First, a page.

In a pure structured settlement consulting or structured settlement brokerage sense, compensation is generally via commission. Who pays the commission? The commission is paid by the life insurance company ("annuity issuer") issuing the annuity that funds the plaintiff's or claimant's structured settlement. The commission is a marketing expense of the annuity issuer. From an accounting standpoint commissions are generally amortized (by the annuity issuer) over the life of the annuity. Sometimes the structured settlement expert engaged by the plaintiff is the only expert involved in the case and he or she earns all of the commission. In other cases each side has its own expert there is generally a written agreement made between the two experts to split the commissions. This is done with the knowledge of their clients and is not unlike a real estate transaction. The defense expert might be considered the "listing broker" and the plaintiff's expert the "selling broker". Each is compensated by the annuity issuer for placing the annuity and there is no fee paid out of the claim file or a cash payment made by the plaintiff.
Saltzburg poses the question "so what motivates the plaintiff's experts to serve as structured settlement advisors, without receiving a fee from, the plaintiffs [or (sic) plaintiff attorneys], without entertaining a reasonable belief they will be able to sell their product to defendants and thereby receive a commission". With all due respect to the credentials of Professor Salzburg he evidently has no experience either as a structured settlement broker, consultant or expert, settlement planning expert or consultant or one who retains structured settlement brokers, structured settlement consultants or structured settlement experts. His opinion is devoid of key details of what really happens. The defendants do not buy any product from the plaintiff's expert. The defendants' do not even buy a product from their structured settlement expert! In fact only in the absence of a qualified assignment would the defendants buy the "qualified funding asset" in a structured settlement and would Saltzburg's inflammatory question have any relevance. Why is this? Because the structured settlement annuity is purchased by the qualified assignee (or in the case of a non qualified assignment, the non qualfied assignee).
In a pending RICO case filed against Hartford Financial Services Group ("HSFG") in the United States District Court District of Connecticut 305: CV1681 JCH certain allegations in the pleadings actually support the plaintiff's structured settlement expert being paid by the annuity issuer as being tantamount to being paid by the plaintiff, even under the commission split situation described by Salzburg. In the Hartford case the plaintiffs allege short changing and undisclosed rebating under the theory that the parties negotiated a settlement for a specific amount and the Defendant paid its experts out of that amount by way of commissions paid on the portion of that amount which represented the premium for a structured settlement annuity (even though the commissions were paid by the annuity issuer, which in the cases cited in the suit was Hartford Life, part of the HSFG).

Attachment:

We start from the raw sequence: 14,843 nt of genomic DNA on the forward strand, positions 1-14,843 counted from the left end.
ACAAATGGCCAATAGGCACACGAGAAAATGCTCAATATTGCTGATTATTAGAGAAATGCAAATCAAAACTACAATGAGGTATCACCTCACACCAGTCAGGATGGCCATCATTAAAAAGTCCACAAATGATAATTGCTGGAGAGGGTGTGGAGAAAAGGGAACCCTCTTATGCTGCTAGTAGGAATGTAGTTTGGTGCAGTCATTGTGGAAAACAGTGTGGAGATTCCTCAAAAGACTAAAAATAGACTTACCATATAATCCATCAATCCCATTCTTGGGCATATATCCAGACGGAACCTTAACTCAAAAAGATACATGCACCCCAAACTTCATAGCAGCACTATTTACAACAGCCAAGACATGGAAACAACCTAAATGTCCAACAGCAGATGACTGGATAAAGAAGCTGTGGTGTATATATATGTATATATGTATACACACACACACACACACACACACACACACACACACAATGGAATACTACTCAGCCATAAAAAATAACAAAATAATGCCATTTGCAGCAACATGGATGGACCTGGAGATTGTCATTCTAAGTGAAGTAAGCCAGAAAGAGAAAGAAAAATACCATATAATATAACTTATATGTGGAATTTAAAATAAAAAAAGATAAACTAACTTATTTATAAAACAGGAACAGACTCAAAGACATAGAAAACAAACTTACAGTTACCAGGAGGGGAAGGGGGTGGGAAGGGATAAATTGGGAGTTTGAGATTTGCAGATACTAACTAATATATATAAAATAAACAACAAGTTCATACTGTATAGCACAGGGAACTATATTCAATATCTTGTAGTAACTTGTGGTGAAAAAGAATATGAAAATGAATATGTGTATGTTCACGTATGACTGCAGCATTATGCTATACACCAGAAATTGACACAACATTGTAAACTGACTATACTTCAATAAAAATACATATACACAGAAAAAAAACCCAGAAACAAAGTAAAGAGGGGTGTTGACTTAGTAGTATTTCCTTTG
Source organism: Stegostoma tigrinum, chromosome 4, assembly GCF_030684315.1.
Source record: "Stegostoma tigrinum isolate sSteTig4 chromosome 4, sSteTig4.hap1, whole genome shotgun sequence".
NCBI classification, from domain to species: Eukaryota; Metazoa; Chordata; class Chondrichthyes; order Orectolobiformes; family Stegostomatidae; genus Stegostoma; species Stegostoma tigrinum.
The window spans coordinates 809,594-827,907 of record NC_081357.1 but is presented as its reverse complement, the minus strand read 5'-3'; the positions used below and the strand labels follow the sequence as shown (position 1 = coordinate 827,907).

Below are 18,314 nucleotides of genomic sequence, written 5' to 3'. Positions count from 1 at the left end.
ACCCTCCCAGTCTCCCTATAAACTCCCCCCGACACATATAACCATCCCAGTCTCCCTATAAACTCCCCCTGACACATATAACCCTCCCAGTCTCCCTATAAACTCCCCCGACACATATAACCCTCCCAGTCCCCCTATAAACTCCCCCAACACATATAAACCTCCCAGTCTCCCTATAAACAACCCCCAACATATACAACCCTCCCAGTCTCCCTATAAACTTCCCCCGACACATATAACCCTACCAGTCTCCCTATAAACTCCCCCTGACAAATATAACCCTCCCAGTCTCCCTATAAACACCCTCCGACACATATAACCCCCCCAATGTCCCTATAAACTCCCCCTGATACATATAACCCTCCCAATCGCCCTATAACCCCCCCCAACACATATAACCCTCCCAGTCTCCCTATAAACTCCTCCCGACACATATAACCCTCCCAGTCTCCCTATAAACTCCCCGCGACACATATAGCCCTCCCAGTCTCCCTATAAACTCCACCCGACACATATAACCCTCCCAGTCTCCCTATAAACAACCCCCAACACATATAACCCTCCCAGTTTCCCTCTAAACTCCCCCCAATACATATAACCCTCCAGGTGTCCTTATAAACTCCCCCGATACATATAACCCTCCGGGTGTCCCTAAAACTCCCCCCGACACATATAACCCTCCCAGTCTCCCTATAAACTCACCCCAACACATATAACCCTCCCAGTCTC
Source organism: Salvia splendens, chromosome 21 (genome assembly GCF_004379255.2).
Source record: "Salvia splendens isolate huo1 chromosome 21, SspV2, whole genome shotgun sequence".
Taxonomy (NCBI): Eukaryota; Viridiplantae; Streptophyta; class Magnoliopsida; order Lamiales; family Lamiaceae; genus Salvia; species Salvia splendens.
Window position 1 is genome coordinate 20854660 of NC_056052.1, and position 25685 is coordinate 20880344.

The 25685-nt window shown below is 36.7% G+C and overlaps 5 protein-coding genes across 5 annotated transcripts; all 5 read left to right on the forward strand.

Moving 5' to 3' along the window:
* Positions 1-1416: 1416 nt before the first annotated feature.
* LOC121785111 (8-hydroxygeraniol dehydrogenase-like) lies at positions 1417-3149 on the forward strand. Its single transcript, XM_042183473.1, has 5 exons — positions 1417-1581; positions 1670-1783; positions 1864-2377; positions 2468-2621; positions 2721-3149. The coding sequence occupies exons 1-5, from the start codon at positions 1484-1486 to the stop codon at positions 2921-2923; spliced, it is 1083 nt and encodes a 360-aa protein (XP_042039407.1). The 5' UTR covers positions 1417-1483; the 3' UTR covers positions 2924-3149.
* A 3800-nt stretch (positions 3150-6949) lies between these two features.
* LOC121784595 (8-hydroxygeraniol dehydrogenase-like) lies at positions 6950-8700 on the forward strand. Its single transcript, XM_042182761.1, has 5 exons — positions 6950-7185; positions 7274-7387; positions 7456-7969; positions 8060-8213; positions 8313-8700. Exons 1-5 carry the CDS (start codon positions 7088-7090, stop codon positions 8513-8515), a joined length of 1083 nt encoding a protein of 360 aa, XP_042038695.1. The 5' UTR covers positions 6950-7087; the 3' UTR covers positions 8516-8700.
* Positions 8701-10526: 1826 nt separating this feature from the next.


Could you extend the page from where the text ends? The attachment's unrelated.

Moving on to another part of his opinion, Professor Saltzburg opines that "The differences between what the plaintiff's expert and the defendant's expert can offer in any particular case are not likely to be great....". Inasmuch as the experience of Professor Saltzburg, footnoted in the opinion, demonstrates that he has no experience in this area either as a "structured settlement expert" or as a person who utilizes a "structured settlement expert",it's difficult to comprehend how his statement could be considered persuasive. Must I point out the obvious to the professor that there are different skill sets required to perform services for Defendants and Plaintiffs?. Do your research before you write sir! Even if you separate experts into the categories of plaintiff, defense or hybrid experts, these structured settlement experts come from a wide variety of backgrounds and have different skill sets that they bring to the table.
I've been silent on Dr. Chemerinsky's opinion until now but he doesn't escape, because although given the opportunity to refute, he states he '"completely agrees Saltzburg's conclusions and recommendations". As stated above the plaintiffs' pleadings in the Hartford FSG complaint support my opinion (and that of others I've spoken to) and refute both Professors. With due respect to the Professors, the drafters of the pleadings in the Hartford case are also scholars with experience perhaps more relevant to the topic of structured settlements.
I do think that disclosures are good business practice. I regularly use a structured settlement affidavit which sets forth, among other things, how I get paid, what I get paid and by whom and, if commission based compensation is involved, if there is a split of the commissions on the case.